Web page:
Archive for June 26th, 2012
Before Elaine Paige, before Patti LuPone, there was Julie Covington. The singer/actress was the first to sing the role of Evita in the Andrew Lloyd Webber/Tim Rice musical, introducing “Don’t Cry For Me, Argentina” on the 1976 concept album and scoring a No. 1 single in the U.K. the following year with the song. Musical theatre aficionados might also know Covington from her roles in Godspell and Guys and Dolls or even another concept album, War of the Worlds. But Covington also recorded some enthralling pop music, including an elaborately-produced collection in 1971 called The Beautiful Changes. The album has been unavailable in the CD format since a 1999 reissue went out of print, but the Cherry Tree label has revived and resuscitated this captivating piece of early-seventies baroque pop.
The opening lyric of the original LP went, “With just a word, a single sign of care, with just a touch, I could have been beguiled/But circumstances never smiled, because the magic wasn’t there.” The magic actually was there for Covington, though, from a very young age. Covington found her niche on the stage while attending school, and as early as 1966 met a young musical director named Pete Atkin, who would play a pivotal role in The Beautiful Changes. So would Clive James, a director who worked with Covington in a 1968 production of Strictly for Kicks. After performing everything from Shakespeare to Kurt Weill in various venues around the United Kingdom, Covington made a name for herself as both an actress and a singer. She sang with Lambert, Hendricks and Ross, and on David Frost’s television program. In 1971, the same year EMI’s Columbia label would release The Beautiful Changes, Covington starred in the West End production of Stephen Schwartz’s Godspell.
For her debut solo album, Covington joined her friends, the team of Atkin and James, as well as producer Don Paul. Covington had already recorded two privately-pressed LPs of the songwriters’ work, and Paul was taken with her demo of the song “The Magic Wasn’t There.” Paul negotiated for EMI to release an album of almost entirely Atkin/James compositions sung by Covington, and so The Beautiful Changes was born. Recorded at Abbey Road Studios, the elaborately-arranged album was designed to show off all sides of the vocalist’s talent. Though the lyrics are frequently impressionistic, the singer’s emotion brings out their many colors. Along the way, the album touches on numerous styles.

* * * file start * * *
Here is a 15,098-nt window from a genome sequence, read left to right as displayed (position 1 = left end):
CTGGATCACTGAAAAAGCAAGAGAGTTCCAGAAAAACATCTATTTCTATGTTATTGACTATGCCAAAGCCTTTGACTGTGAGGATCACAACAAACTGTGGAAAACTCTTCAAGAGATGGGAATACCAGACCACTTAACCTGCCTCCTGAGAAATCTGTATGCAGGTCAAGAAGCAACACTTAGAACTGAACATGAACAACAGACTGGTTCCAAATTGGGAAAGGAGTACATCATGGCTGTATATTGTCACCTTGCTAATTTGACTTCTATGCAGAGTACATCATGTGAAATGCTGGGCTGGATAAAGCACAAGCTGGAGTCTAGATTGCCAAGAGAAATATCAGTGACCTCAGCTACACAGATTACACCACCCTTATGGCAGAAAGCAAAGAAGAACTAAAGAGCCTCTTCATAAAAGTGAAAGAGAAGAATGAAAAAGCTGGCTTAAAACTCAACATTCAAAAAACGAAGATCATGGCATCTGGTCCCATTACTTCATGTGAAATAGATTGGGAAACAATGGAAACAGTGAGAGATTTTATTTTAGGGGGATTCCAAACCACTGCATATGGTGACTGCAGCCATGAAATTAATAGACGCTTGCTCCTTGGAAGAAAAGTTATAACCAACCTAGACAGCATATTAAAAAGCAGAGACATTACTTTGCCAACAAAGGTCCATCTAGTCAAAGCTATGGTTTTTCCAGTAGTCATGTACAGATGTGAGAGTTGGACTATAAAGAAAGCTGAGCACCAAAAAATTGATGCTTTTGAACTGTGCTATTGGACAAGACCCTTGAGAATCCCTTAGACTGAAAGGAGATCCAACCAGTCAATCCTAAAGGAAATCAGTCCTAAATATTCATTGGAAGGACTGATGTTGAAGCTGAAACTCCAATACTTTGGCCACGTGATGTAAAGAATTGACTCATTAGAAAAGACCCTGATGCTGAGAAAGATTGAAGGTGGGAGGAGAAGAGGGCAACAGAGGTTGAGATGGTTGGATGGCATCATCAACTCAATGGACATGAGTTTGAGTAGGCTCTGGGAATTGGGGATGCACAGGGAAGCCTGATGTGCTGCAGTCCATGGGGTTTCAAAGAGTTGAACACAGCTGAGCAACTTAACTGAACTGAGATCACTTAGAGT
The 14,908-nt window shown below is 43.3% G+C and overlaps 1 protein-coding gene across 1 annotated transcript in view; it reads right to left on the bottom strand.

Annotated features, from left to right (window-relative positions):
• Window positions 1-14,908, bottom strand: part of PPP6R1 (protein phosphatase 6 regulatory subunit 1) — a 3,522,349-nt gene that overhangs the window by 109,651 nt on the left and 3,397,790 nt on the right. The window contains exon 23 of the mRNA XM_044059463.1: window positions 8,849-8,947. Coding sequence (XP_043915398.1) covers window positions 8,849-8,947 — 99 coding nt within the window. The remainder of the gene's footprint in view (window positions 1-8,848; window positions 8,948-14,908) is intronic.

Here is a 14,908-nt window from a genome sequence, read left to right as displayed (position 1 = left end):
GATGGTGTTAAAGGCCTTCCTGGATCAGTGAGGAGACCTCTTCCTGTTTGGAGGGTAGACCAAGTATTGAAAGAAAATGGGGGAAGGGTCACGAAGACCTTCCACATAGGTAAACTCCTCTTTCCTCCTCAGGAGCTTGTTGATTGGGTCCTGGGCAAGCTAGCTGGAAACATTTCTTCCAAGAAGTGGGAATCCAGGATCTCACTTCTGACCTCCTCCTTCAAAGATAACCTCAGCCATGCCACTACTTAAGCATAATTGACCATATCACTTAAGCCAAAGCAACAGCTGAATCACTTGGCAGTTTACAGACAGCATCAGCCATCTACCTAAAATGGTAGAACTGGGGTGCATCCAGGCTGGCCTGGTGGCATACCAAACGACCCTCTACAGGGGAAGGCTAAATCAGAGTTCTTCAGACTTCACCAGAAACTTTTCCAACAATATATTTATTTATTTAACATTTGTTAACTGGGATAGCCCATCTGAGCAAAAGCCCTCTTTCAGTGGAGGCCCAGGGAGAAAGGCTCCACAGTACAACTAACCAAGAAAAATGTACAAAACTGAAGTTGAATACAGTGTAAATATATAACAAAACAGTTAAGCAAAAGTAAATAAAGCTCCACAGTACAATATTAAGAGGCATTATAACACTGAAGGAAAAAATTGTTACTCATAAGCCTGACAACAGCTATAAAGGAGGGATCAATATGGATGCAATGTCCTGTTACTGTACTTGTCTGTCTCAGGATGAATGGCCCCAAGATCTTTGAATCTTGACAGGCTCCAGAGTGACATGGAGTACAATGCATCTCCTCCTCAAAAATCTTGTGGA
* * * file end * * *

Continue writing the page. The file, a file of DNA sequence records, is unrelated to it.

Hit the jump for more, including track listing and order link! Read the rest of this entry »
Singer, actress, model, mogul – Jennifer Lopez has done all of these things in a surprisingly short span of time. And now, she’s taking a look back at part of her career with her first ever greatest hits compilation, Dance Again…The Hits, to be released in July.
From her early days as one of the “Fly Girls” dancing on FOX’s In Living Color, Jennifer Lopez had quite the personality and the following. The Bronx-born performer gained critical and commercial acclaim with early film roles opposite George Clooney in Out of Sight (1998) and her Golden Globe-nominated turn as the late Tejano pop sensation Selena Quintanilla-Pérez in 1997′s Selena. From there, she balanced films with a stellar pop music career, earning eight Top 10 hits (including four No. 1s) between 1999 and 2011 – all the while staying in the public eye with some high profile relationships (rapper Sean Combs, actor Ben Affleck, singer Marc Anthony) and fashion moments (a perfume line – and that infamous dress) to boot.
While the late 2000s saw her star power cool significantly, Lopez recently made an impressive comeback, joining the judges’ table on American Idol in 2010 and releasing the expertly-timed LP Love? the following year. Singles “On the Floor” and Dance Again‘s title track – the pair of which have been heard or seen on YouTube more than 600 million times – have bought her voice back to dance clubs everywhere. And once again, it looks like the 42-year-old entertainer isn’t going anywhere.
Dance Again…The Hits, to be released July 24 on Lopez’s former label Epic, will be available as a standard edition and a deluxe set with three additional hits and a bonus DVD of music videos. Hit the jump to check out the track list, which is chock full of radio remixes for the most discerning of J.Lo fans.
The Beat’s discography is expanded in the U.K. by Edsel in fashionable 2 CD/1 DVD editions. (Don’t forget: a similar five-disc box is coming out from Shout! Factory in the U.S. next month.)
The Miracles, Renaissance / Do It Baby (Hip-o Select/Motown)
The first two post-Smokey LPs by The Miracles on one CD.
The Electric Prunes, The Complete Reprise Singles / The New Christy Minstrels, A Retrospective 1962-1970 / The Tokens, It’s a Happening World: Deluxe Edition / Timi Yuro, The Complete Liberty Singles / Rita Pavone, The International Teen-Age Sensation (Real Gone)
A veritable ’60s bonanza from our pals at Real Gone, including some international rarities, an expanded Tokens LP and some singles compilations.
U.K. label Big Break’s offerings today: expanded editions of Deniece’s last two pre-Footloose LPs and the disco band’s breakthrough disc.
Two high points in Lady T’s late-’80s work for Epic, newly expanded from Cherry Red’s Soul Music label.